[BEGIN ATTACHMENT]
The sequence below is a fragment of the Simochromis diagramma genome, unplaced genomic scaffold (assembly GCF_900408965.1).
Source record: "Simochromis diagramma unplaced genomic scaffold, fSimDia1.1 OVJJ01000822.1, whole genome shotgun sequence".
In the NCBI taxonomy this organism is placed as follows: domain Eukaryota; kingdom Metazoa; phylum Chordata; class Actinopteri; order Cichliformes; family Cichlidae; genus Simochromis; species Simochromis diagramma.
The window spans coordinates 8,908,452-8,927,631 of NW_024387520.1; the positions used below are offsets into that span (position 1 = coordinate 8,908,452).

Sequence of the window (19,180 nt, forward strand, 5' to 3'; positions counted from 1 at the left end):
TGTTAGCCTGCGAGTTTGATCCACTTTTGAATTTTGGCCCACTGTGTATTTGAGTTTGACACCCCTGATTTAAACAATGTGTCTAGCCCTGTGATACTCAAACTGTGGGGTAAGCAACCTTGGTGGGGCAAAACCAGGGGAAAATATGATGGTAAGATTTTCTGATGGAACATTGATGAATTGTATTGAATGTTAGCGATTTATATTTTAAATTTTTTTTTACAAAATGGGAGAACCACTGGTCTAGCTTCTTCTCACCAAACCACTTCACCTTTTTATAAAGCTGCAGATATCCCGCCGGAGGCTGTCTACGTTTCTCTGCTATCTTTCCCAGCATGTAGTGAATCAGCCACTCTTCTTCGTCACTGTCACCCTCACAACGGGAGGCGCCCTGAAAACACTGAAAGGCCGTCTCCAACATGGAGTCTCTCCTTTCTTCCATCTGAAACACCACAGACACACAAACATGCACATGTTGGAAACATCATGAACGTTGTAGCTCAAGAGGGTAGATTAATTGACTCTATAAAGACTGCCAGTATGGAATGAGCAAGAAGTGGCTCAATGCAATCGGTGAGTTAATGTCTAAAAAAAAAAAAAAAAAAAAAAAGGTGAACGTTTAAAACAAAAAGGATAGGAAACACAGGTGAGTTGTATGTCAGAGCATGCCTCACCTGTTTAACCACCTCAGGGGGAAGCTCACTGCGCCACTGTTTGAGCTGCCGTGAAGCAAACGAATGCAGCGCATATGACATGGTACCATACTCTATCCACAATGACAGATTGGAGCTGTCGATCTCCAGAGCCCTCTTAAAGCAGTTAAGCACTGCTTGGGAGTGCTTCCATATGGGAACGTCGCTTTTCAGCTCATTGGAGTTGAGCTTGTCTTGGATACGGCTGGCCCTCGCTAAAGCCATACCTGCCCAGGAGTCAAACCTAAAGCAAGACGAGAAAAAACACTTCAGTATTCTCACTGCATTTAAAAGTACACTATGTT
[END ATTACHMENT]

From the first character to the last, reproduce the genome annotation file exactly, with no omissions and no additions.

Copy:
The sequence below is a fragment of the Simochromis diagramma genome, unplaced genomic scaffold (assembly GCF_900408965.1).
Source record: "Simochromis diagramma unplaced genomic scaffold, fSimDia1.1 OVJJ01000822.1, whole genome shotgun sequence".
In the NCBI taxonomy this organism is placed as follows: domain Eukaryota; kingdom Metazoa; phylum Chordata; class Actinopteri; order Cichliformes; family Cichlidae; genus Simochromis; species Simochromis diagramma.
The window spans coordinates 8,908,452-8,927,631 of NW_024387520.1; the positions used below are offsets into that span (position 1 = coordinate 8,908,452).

Sequence of the window (19,180 nt, forward strand, 5' to 3'; positions counted from 1 at the left end):
TGTTAGCCTGCGAGTTTGATCCACTTTTGAATTTTGGCCCACTGTGTATTTGAGTTTGACACCCCTGATTTAAACAATGTGTCTAGCCCTGTGATACTCAAACTGTGGGGTAAGCAACCTTGGTGGGGCAAAACCAGGGGAAAATATGATGGTAAGATTTTCTGATGGAACATTGATGAATTGTATTGAATGTTAGCGATTTATATTTTAAATTTTTTTTTACAAAATGGGAGAACCACTGGTCTAGCTTCTTCTCACCAAACCACTTCACCTTTTTATAAAGCTGCAGATATCCCGCCGGAGGCTGTCTACGTTTCTCTGCTATCTTTCCCAGCATGTAGTGAATCAGCCACTCTTCTTCGTCACTGTCACCCTCACAACGGGAGGCGCCCTGAAAACACTGAAAGGCCGTCTCCAACATGGAGTCTCTCCTTTCTTCCATCTGAAACACCACAGACACACAAACATGCACATGTTGGAAACATCATGAACGTTGTAGCTCAAGAGGGTAGATTAATTGACTCTATAAAGACTGCCAGTATGGAATGAGCAAGAAGTGGCTCAATGCAATCGGTGAGTTAATGTCTAAAAAAAAAAAAAAAAAAAAAAAGGTGAACGTTTAAAACAAAAAGGATAGGAAACACAGGTGAGTTGTATGTCAGAGCATGCCTCACCTGTTTAACCACCTCAGGGGGAAGCTCACTGCGCCACTGTTTGAGCTGCCGTGAAGCAAACGAATGCAGCGCATATGACATGGTACCATACTCTATCCACAATGACAGATTGGAGCTGTCGATCTCCAGAGCCCTCTTAAAGCAGTTAAGCACTGCTTGGGAGTGCTTCCATATGGGAACGTCGCTTTTCAGCTCATTGGAGTTGAGCTTGTCTTGGATACGGCTGGCCCTCGCTAAAGCCATACCTGCCCAGGAGTCAAACCTAAAGCAAGACGAGAAAAAACACTTCAGTATTCTCACTGCATTTAAAAGTACACTATGTT